Pimps tend to be like prostitutes: abused as children, once sold their own bodies: study

Chicago Alliance Against Sexual Exploitation conference on sex trafficking at DePaul finds interesting conclusions
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April 16, 2009

BY ANNIE SWEENEY Crime Reporter asweeney@suntimes.com
In television, movies and music, they exude cool and confidence.

But a new study has found out something else about some Chicago pimps — like the women they often peddle on the sex market, they are victims of sexual abuse and have sold their own bodies for sex.

A new study finds that the popular image of pimps as cool guys in control isn’t exactly accurate.
(AP file)

“That’s the persona they put on,” study author Jody Raphael said of popular images of pimps. “Underneath, they are no different than the women. … They come from the same households and dysfunction as the women do.” Continue reading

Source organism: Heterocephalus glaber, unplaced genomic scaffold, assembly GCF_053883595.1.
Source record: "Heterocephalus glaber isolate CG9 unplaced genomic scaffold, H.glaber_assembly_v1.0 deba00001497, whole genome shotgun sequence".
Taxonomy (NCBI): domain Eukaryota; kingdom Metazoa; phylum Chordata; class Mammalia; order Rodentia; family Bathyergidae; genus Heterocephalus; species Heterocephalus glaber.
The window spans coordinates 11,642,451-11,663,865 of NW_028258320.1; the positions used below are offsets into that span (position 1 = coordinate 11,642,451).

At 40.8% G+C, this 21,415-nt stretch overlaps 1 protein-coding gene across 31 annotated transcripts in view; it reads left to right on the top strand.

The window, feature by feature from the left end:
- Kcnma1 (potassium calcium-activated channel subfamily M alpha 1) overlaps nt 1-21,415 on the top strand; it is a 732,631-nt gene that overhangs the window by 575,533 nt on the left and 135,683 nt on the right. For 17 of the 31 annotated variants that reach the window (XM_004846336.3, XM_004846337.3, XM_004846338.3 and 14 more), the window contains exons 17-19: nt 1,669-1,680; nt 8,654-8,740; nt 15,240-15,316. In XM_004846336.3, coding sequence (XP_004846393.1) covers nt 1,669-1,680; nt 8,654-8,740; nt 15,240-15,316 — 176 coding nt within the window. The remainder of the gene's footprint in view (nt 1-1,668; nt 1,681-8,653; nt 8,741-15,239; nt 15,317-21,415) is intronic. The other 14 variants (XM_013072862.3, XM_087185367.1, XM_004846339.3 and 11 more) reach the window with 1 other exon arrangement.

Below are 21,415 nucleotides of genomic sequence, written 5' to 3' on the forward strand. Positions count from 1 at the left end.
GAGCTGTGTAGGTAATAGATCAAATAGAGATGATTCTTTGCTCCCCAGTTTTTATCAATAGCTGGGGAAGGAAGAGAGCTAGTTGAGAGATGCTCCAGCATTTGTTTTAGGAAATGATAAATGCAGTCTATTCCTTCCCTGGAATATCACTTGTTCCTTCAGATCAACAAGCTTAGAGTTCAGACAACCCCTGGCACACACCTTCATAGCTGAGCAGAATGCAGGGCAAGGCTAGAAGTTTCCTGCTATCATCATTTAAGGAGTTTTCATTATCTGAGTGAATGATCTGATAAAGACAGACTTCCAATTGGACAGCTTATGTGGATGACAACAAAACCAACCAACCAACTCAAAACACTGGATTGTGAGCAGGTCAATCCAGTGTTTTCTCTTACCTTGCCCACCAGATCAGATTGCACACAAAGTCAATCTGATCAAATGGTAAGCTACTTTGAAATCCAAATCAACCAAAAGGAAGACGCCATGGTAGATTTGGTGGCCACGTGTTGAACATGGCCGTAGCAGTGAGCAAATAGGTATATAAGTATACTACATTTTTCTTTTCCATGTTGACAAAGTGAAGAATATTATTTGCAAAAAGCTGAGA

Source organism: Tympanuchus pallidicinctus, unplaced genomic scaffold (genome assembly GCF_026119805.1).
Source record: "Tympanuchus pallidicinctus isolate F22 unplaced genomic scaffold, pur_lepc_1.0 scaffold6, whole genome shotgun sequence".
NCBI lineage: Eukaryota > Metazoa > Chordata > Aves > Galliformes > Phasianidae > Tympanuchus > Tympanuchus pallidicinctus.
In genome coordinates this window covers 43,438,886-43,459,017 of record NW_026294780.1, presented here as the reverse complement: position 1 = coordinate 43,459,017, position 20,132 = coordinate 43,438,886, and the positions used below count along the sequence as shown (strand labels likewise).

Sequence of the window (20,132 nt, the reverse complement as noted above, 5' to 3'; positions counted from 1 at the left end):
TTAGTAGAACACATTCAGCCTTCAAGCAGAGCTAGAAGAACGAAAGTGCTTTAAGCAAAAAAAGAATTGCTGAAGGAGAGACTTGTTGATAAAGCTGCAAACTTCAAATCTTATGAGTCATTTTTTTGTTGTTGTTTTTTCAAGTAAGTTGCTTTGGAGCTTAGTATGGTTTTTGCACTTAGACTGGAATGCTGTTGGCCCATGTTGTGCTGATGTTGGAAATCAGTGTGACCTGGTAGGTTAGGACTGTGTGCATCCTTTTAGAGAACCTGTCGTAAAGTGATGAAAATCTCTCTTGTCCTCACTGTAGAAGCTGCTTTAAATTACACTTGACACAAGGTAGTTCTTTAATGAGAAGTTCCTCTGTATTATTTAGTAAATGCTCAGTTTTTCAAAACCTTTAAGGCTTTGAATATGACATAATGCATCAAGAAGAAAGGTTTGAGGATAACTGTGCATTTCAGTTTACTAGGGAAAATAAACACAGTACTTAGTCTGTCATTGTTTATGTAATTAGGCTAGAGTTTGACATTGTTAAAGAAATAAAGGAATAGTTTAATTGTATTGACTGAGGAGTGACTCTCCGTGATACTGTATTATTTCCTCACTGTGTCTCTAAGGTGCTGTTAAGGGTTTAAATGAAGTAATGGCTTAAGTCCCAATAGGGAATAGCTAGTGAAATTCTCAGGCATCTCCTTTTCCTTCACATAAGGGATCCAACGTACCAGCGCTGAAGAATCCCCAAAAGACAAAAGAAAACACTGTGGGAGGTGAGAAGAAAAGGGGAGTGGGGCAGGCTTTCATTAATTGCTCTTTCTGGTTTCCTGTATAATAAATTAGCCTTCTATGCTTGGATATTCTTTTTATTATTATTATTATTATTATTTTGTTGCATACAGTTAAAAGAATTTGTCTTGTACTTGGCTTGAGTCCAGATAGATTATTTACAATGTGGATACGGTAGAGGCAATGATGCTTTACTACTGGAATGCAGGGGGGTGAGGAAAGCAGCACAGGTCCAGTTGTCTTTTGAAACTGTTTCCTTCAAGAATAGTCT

Hooking Without Crooking

Prostitution is nice work if you can get it decriminalized
by Juliet November

I’m buzzed into the storefront, which is marked only by a street number, and walk through the empty lounge to a garish pink staff room, where about eight women sit around chatting in a cloud of smoke and hairspray. There’s Genevieve, the fortyish French-Greek siren with cascading waves of black hair; and a twenty-year-old Australian farm girl, Anna, who clomps around in her high heels and trades her corset for a Led Zeppelin T-shirt the second she’s off shift. I set myself up at the long, mirrored vanity beside someone I haven’t seen here before, a short woman with flawless black skin and enormous eyes. My ears perk up at her accent. I ask her where she’s from. “Toronto, Canada.” “Me, too!” I squeal, and we spend the rest of the night bonding over quirky Australian expressions. (Fair dinkum? Seriously, what is that?) It’s my second month working in this Sydney brothel, and I’m learning that the biggest pleasures are often the most unexpected.

Rewind to a few years ago. I’m sipping a gin and tonic at a College Street bar with colleagues from the feminist organization where I work, and the subject of prostitution comes up. One woman shakes her head and recites the familiar argument about the shameful exploitation of prostitutes. Another disagrees, saying she loved working as a professional dominant/submissive in a dungeon. I nod, silently regretting that I can only guess what that was like. Then I say something that surprises even me: “I think I may have missed my calling as a prostitute.” Continue reading